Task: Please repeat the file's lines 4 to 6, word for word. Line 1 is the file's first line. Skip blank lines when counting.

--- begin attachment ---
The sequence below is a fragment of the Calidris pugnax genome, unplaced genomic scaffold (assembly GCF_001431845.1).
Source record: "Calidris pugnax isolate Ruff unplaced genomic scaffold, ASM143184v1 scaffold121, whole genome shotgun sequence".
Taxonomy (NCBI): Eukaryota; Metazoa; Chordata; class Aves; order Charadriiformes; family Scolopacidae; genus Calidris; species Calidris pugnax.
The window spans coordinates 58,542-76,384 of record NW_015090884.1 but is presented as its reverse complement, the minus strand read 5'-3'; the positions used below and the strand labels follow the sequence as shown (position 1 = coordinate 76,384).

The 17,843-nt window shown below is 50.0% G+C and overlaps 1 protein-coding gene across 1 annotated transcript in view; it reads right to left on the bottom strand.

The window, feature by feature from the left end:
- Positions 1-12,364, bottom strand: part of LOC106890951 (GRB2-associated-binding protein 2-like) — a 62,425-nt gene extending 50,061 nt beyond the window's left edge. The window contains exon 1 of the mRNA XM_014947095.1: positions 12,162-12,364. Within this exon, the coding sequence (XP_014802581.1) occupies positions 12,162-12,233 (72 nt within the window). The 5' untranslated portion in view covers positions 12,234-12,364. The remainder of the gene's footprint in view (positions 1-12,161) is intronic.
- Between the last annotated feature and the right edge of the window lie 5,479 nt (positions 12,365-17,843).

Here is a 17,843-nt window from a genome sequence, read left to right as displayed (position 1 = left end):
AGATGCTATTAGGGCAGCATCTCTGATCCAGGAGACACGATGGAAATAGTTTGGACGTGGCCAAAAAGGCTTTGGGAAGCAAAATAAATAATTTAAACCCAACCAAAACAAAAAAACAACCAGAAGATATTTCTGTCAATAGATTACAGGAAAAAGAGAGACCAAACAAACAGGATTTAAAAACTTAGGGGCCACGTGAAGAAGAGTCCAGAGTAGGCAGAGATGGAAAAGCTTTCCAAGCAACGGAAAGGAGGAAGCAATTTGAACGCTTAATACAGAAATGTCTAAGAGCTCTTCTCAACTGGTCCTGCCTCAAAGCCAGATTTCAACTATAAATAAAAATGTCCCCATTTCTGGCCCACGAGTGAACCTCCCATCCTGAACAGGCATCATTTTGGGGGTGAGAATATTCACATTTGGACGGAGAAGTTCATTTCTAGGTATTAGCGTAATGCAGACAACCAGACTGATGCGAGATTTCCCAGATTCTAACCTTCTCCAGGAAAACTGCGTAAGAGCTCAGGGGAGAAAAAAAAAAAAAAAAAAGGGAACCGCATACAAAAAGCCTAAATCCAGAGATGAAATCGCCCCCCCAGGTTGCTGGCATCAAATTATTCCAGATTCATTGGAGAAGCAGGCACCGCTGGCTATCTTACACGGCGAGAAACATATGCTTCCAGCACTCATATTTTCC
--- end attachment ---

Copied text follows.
The window spans coordinates 58,542-76,384 of record NW_015090884.1 but is presented as its reverse complement, the minus strand read 5'-3'; the positions used below and the strand labels follow the sequence as shown (position 1 = coordinate 76,384).

The 17,843-nt window shown below is 50.0% G+C and overlaps 1 protein-coding gene across 1 annotated transcript in view; it reads right to left on the bottom strand.

The window, feature by feature from the left end: